BRUSSELS (Reuters) - Inflation fell in the euro zone in February and joblessness rose to an all-time high, highlighting the impact of the bloc’s debt crisis.
Annual inflation in the 17 countries sharing the euro was 1.8 percent in February, the EU’s statistics office Eurostat said on Friday, around the ECB’s target of below but close to 2 percent, and by more than expected.
January’s unemployment rate meanwhile rose to 11.9 percent in the bloc, up from 11.8 in December, with another 201,000 people out of work, Eurostat said separately.
The somber economic situation will likely weigh on the ECB’s Governing Council when it meets on March 7, and while only a minority of economists see any early move to cut the bank’s benchmark rate below the current 0.75 percent, consumer prices are no longer an issue. <ECB/INT>
“Inflation is just not a concern, it is not a reason why policymakers would hesitate to cut interest rates,” said Sarah Hewin, head of European research at Standard Chartered.
“They could move as early as next week, but there’s an element of the ECB wanting to keep its powder dry as we enter an uncertain political situation with Italy and the Cypriot debt question to be resolved.”
Economists polled by Reuters expected inflation to fall to 1.9 percent. The reading compared to 2 percent in January.
While the slowing pace of price increases may make it easier for Europeans to buy food and clothing, it is little comfort to the record 19 million people unemployed in the euro zone.
Three years of crisis have driven major euro zone economies, such as Italy and Spain, into a grinding recession, with businesses unable to obtain the financing they need to expand and citizens unable to earn enough to spend with confidence.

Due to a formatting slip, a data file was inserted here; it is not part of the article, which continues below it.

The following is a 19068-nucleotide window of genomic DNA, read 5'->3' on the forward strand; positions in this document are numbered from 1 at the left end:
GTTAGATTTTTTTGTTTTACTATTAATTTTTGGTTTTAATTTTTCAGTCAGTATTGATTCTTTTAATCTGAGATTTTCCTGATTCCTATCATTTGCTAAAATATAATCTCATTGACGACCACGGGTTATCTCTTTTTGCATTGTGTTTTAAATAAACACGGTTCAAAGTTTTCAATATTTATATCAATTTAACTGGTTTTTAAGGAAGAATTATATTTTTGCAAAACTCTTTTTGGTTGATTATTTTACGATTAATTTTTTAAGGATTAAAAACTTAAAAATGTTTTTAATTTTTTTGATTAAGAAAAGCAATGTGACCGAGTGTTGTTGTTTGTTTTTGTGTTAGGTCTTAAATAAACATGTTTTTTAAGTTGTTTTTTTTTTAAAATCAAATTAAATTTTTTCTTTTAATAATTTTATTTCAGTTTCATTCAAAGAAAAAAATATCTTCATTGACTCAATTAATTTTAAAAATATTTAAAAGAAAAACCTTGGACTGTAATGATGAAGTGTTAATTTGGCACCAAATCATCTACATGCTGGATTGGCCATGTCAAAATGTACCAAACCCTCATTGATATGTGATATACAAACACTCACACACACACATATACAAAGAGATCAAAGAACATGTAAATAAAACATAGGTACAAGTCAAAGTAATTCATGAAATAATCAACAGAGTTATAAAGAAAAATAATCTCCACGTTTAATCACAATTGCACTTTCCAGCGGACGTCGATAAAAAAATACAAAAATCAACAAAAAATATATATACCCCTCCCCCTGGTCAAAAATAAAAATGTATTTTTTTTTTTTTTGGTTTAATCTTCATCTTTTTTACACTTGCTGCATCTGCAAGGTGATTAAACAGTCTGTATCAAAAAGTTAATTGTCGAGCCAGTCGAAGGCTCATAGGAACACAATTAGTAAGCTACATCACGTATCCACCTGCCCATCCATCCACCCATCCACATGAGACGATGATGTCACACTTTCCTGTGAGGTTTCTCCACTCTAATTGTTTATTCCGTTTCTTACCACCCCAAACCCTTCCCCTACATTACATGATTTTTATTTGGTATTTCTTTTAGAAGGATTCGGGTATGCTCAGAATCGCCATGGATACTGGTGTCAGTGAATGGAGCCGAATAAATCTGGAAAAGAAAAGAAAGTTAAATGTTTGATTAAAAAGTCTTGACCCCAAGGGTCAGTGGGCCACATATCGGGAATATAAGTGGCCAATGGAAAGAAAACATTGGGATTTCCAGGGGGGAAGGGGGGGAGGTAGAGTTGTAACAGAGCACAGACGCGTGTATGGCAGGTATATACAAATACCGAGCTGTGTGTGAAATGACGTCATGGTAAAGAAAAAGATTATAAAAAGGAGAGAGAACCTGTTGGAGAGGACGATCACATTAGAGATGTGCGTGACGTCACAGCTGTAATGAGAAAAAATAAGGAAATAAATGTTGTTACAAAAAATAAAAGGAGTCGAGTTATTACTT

Overall joblessness also masks a large divide, with only 5 percent unemployment in Austria compared with 27 percent in Greece, although Eurostat’s data from Athens was from November, the latest available.
“The economic division between the (heavily indebted) southern periphery and the core will not change in 2013,” said Commerzbank economist Christoph Weil. “While the economy in the core countries ... should grow again in the first quarter, it will probably still contract in most periphery countries through to the second half of the year,” he said.
According to a Reuters poll, only 17 of 75 economists see an ECB rate cut this year, but the European Commission’s forecast last week that the euro zone will remain in recession this year could change that view.
Inflation pressures seem to have subsided overall, and the Commission, the 27-nation bloc’s executive, forecast the euro zone’s yearly inflation rate at 1.8 percent in 2013.
“Its very hard to judge because the ECB’s commentary doesn’t always send a clear signal about what they’re likely to do,” said Greg Fuzesi, an economist at JP Morgan. “But there is definitely scope for a rate cut and there is a case for one.”
Reporting by Ethan Bilby and Robin Emmott; editing by Rex Merrifield/Ruth Pitchford